Variational data assimilation in the tropics: The impact of a background-error constraint
Article first published online: 29 DEC 2006
Copyright © 2004 Royal Meteorological Society
Quarterly Journal of the Royal Meteorological Society
Volume 130, Issue 596, pages 103–125, January 2004 Part A
How to Cite
Žagar, N., Gustafsson, N. and Källén, E. (2004), Variational data assimilation in the tropics: The impact of a background-error constraint. Q.J.R. Meteorol. Soc., 130: 103–125. doi: 10.1256/qj.03.13
- Issue published online: 29 DEC 2006
- Article first published online: 29 DEC 2006
- Manuscript Revised: 30 JUN 2003
- Manuscript Received: 17 JAN 2003
- Equatorial waves;
- Mass and wind fields;
Geostrophic adjustment theory predicts that wind information is a primary information source in the tropics. We ask whether this is true when variational data assimilation including a background-error constraint is applied. The question is investigated by carrying out three- and four-dimensional variational (4D-Var) data assimilation experiments with nonlinear shallow-water equations and idealized waves. The contribution to the analysis from mass and wind field observations is contrasted to that of spectral characteristics and multivariate relationships of equatorial waves built into a background-error covariance matrix. A background-error term for the analysis is built by using the tropical eigenmodes and the observed variability is used to determine the relative weights for different modes.
Single observation sensitivity experiments illustrate an important impact of Kelvin and mixed Rossby–gravity waves in reducing the coupling between the mass and wind fields, found when only equatorial Rossby waves are utilized in the background-error constraint.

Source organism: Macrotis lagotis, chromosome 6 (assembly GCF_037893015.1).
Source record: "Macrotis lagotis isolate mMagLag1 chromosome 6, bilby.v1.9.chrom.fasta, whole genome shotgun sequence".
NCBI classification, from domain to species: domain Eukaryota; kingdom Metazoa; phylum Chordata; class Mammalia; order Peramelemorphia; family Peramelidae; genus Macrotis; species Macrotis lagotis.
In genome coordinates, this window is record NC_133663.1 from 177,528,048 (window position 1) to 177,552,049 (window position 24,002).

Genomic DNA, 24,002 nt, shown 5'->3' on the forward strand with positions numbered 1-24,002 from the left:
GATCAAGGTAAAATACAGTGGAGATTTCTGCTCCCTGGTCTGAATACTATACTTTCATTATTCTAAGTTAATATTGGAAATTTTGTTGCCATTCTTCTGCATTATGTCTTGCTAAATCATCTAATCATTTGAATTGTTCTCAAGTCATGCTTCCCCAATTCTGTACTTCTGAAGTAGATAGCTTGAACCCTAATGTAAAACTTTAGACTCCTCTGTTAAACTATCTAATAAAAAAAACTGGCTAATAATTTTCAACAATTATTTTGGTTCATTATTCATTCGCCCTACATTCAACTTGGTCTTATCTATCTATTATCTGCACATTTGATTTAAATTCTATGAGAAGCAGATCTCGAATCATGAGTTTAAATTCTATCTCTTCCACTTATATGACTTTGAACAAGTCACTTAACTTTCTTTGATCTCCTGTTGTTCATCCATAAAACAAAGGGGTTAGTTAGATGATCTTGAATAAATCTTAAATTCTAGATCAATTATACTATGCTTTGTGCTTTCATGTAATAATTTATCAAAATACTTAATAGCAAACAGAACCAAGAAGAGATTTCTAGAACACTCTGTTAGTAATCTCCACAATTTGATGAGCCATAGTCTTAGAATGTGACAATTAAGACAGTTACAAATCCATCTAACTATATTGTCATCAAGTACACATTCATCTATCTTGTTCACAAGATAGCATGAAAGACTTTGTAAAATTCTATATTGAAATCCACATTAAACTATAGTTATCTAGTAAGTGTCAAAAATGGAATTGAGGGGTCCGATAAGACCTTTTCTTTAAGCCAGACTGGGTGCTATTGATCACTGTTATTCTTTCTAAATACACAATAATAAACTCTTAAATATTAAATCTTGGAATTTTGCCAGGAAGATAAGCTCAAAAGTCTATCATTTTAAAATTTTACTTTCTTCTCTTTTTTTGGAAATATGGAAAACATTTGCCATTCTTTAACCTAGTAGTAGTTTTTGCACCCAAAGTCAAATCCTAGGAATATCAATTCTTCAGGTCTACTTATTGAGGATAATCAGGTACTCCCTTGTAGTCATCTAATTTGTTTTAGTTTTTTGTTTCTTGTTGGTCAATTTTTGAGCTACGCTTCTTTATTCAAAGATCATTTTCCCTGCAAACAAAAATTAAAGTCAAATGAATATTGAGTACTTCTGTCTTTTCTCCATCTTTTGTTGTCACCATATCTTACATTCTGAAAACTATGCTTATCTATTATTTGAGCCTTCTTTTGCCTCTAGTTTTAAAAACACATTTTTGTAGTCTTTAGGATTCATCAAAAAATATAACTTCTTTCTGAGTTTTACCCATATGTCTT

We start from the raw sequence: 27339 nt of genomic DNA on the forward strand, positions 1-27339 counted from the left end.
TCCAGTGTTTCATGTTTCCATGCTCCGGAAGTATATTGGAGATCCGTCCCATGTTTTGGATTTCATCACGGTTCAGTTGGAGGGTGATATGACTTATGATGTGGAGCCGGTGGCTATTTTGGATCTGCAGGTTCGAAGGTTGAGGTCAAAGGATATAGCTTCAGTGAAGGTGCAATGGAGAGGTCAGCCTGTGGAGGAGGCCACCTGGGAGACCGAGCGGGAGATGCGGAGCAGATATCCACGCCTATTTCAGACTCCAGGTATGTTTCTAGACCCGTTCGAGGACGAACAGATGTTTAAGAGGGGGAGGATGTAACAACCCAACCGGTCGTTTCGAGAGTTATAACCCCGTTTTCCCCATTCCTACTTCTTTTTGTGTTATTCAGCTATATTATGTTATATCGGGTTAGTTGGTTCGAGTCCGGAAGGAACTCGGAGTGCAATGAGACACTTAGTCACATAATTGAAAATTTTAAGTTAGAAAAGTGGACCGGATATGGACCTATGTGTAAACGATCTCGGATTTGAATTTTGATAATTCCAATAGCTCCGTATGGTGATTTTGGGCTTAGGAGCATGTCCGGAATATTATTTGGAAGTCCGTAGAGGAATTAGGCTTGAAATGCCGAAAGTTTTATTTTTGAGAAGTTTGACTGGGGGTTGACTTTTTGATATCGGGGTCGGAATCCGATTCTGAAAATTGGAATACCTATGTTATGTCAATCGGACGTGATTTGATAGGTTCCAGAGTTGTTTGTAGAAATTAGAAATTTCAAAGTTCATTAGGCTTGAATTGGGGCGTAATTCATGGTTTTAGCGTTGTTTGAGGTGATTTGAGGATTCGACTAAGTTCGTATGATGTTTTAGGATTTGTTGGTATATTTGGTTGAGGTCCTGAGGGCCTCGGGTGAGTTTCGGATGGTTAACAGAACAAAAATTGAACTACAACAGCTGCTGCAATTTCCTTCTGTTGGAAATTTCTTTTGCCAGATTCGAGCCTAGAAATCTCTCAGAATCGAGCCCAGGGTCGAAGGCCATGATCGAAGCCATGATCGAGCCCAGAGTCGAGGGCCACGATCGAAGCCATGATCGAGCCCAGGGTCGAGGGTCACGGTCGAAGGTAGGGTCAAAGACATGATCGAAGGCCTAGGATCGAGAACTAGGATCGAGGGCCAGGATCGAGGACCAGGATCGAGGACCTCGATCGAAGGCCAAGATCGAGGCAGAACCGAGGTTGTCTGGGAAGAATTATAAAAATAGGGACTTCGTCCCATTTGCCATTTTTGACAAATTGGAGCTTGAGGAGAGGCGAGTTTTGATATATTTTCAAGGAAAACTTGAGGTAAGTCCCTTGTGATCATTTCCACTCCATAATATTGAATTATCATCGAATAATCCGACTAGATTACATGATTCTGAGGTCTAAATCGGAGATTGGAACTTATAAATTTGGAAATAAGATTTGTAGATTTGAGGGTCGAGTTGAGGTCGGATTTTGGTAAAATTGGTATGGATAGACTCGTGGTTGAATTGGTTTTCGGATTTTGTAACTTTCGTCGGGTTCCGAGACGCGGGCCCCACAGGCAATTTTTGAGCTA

The assimilation experiments demonstrate two main features. First, the wind field information is of greater value than the mass field information, in spite of the known error statistics. A second intriguing feature is that the assimilation of wind observations better resolves smaller-scale features of the height field than the assimilation of height data. When height data are used, a somewhat different analysis response is obtained for the zonal and meridional wind components, due to the strong projection onto the Kelvin wave structure for height observations. Finally, a comparison of different time windows for 4D-Var illuminates the sensitivity of height field assimilation to the length of the assimilation window. Copyright © 2004 Royal Meteorological Society